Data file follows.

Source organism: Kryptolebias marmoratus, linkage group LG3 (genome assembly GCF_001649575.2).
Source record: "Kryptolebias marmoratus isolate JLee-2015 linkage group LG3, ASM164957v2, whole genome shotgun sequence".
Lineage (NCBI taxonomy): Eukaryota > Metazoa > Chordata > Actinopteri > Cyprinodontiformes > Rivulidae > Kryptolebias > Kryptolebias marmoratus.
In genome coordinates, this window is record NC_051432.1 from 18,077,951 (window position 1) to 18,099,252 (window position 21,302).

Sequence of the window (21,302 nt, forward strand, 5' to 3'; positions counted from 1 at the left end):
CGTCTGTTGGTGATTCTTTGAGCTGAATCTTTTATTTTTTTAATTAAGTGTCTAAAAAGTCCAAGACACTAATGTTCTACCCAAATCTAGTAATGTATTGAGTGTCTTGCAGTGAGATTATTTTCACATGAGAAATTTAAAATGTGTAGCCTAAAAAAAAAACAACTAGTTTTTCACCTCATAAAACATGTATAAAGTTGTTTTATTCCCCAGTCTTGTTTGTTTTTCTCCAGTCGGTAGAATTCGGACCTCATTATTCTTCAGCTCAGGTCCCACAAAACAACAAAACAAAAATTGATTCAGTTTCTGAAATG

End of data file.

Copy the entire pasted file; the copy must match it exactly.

Source organism: Kryptolebias marmoratus, linkage group LG3 (genome assembly GCF_001649575.2).
Source record: "Kryptolebias marmoratus isolate JLee-2015 linkage group LG3, ASM164957v2, whole genome shotgun sequence".
Lineage (NCBI taxonomy): Eukaryota > Metazoa > Chordata > Actinopteri > Cyprinodontiformes > Rivulidae > Kryptolebias > Kryptolebias marmoratus.
In genome coordinates, this window is record NC_051432.1 from 18,077,951 (window position 1) to 18,099,252 (window position 21,302).

Sequence of the window (21,302 nt, forward strand, 5' to 3'; positions counted from 1 at the left end):
CGTCTGTTGGTGATTCTTTGAGCTGAATCTTTTATTTTTTTAATTAAGTGTCTAAAAAGTCCAAGACACTAATGTTCTACCCAAATCTAGTAATGTATTGAGTGTCTTGCAGTGAGATTATTTTCACATGAGAAATTTAAAATGTGTAGCCTAAAAAAAAAACAACTAGTTTTTCACCTCATAAAACATGTATAAAGTTGTTTTATTCCCCAGTCTTGTTTGTTTTTCTCCAGTCGGTAGAATTCGGACCTCATTATTCTTCAGCTCAGGTCCCACAAAACAACAAAACAAAAATTGATTCAGTTTCTGAAATG